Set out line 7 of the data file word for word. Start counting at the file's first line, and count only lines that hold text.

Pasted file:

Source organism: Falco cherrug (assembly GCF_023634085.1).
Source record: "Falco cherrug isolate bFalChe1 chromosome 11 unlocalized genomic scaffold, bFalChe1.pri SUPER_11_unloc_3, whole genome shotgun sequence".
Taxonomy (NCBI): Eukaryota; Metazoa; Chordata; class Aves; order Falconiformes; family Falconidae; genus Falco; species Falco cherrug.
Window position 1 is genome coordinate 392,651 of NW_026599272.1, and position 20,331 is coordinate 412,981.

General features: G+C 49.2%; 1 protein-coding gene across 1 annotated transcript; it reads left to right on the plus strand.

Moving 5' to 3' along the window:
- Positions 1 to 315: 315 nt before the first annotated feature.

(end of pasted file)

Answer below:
- Positions 1 to 315: 315 nt before the first annotated feature.